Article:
The molecular dynamics (MD) simulation of DNA mutagenic oxidative lesion — 7,8-dihydro-8-oxoguanine (8-oxoG), complexed with the repair enzyme — human oxoguanine glycosylase 1 (hOGG1) was performed for 1 nanosecond (ns) in order to describe the dynamical process of DNA-enzyme complex formation. After 900 picoseconds of MD the lesioned DNA and enzyme formed a complex that lasted until the end of the simulation at 1 ns. The amino group of arginine 324 was located close to the phosphodiester bond of nucleotide with 8-oxoG enabling chemical reactions between amino acid and lesion. Phosphodiester bond at C5' of 8-oxoG was displaced to the position close to the amino group of arginine 324. In the background simulation of the identical molecular system with the native DNA, neither the complex nor the water mediated hydrogen bond network were observed. The electrostatic energy is supposed to be significant factor causing the disruption of DNA base stacking in DNA duplex and may also to serve as a signal toward the repair enzyme informing on the presence of the lesion.

  12. DNA repair and replication fork helicases are differentially affected by alkyl phosphotriester lesion.

    PubMed

    Suhasini, Avvaru N; Sommers, Joshua A; Yu, Stephen; Wu, Yuliang; Xu, Ting; Kelman, Zvi; Kaplan, Daniel L; Brosh, Robert M

    2012-06-01

    DNA helicases are directly responsible for catalytically unwinding duplex DNA in an ATP-dependent and directionally specific manner and play essential roles in cellular nucleic acid metabolism. It has been conventionally thought that DNA helicases are inhibited by bulky covalent DNA adducts in a strand-specific manner. However, the effects of highly stable alkyl phosphotriester (PTE) lesions that are induced by chemical mutagens and refractory to DNA repair have not been previously studied for their effects on helicases. In this study, DNA repair and replication helicases were examined for unwinding a forked duplex DNA substrate harboring a single isopropyl PTE specifically positioned in the helicase-translocating or -nontranslocating strand within the double-stranded region. A comparison of SF2 helicases (RecQ, RECQ1, WRN, BLM, FANCJ, and ChlR1) with a SF1 DNA repair helicase (UvrD) and two replicative helicases (MCM and DnaB) demonstrates unique differences in the effect of the PTE on the DNA unwinding reactions catalyzed by these enzymes. All of the SF2 helicases tested were inhibited by the PTE lesion, whereas UvrD and the replication fork helicases were fully tolerant of the isopropyl backbone modification, irrespective of strand. Sequestration studies demonstrated that RECQ1 helicase was trapped by the PTE lesion only when it resided in the helicase-translocating strand. Our results are discussed in light of the current models for DNA unwinding by helicases that are likely to encounter sugar phosphate backbone damage during biological DNA transactions. PMID:22500020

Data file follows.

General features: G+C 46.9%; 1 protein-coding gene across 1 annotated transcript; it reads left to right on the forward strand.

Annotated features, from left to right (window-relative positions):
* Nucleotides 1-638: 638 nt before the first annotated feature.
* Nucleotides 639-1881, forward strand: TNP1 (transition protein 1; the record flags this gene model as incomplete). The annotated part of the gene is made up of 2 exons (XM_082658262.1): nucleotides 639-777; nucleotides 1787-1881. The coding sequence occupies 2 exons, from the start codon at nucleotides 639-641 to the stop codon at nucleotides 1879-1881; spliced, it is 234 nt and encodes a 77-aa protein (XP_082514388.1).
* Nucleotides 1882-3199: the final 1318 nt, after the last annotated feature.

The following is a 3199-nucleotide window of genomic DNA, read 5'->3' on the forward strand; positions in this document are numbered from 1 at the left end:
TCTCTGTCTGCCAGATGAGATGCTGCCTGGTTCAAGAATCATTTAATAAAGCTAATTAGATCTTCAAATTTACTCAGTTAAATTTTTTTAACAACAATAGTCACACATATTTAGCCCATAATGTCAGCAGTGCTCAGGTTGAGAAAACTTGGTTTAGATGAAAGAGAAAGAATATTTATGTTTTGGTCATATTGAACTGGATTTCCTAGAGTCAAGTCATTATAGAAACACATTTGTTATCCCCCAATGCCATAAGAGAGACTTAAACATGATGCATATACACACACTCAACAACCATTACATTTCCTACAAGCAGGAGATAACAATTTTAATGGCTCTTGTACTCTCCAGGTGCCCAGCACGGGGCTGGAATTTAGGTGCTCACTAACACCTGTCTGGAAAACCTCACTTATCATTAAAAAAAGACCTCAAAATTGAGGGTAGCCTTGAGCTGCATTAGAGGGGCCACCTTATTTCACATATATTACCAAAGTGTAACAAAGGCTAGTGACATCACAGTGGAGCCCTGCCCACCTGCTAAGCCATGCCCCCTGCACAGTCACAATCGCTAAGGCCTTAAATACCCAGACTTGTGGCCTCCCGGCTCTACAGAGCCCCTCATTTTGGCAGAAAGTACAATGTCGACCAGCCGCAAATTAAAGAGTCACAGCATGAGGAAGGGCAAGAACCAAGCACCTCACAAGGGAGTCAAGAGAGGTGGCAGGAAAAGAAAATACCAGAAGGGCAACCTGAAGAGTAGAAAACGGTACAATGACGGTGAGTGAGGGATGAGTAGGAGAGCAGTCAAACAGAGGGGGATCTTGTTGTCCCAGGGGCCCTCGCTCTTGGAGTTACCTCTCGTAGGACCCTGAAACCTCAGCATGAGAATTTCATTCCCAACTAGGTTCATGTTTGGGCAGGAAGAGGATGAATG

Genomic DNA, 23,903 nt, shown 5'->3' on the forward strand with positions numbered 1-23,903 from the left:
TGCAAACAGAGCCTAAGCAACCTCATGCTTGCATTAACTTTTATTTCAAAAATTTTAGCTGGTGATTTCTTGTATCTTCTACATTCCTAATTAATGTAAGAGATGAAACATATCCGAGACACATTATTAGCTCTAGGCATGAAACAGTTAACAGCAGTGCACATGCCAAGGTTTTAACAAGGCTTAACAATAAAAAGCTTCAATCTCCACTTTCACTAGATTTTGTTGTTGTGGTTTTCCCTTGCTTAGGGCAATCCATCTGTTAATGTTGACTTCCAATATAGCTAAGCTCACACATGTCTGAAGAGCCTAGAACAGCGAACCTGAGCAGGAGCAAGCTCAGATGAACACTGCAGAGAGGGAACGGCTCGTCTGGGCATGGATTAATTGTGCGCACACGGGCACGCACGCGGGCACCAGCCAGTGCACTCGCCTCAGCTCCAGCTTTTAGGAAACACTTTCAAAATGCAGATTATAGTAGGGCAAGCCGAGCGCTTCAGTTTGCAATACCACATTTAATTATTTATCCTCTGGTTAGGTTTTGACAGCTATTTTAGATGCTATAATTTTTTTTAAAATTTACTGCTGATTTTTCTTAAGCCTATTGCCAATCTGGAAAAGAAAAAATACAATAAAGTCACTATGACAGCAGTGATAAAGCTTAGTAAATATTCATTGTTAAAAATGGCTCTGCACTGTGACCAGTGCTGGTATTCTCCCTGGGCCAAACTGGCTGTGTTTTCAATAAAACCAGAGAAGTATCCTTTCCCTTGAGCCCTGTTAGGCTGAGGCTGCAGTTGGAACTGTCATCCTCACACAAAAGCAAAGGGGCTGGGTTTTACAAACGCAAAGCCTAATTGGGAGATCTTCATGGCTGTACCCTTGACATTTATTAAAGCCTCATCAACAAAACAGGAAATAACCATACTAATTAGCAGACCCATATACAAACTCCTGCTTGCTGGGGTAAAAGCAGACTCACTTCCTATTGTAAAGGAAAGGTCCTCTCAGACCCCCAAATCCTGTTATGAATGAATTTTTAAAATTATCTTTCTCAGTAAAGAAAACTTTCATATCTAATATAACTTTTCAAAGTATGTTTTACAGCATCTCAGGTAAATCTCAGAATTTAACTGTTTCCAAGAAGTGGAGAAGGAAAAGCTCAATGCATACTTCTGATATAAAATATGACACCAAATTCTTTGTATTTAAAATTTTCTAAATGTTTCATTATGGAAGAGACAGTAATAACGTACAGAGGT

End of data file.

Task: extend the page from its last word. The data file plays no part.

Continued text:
13. Mechanism of RNA polymerase II bypass of oxidative cyclopurine DNA lesions

    DOE PAGESBeta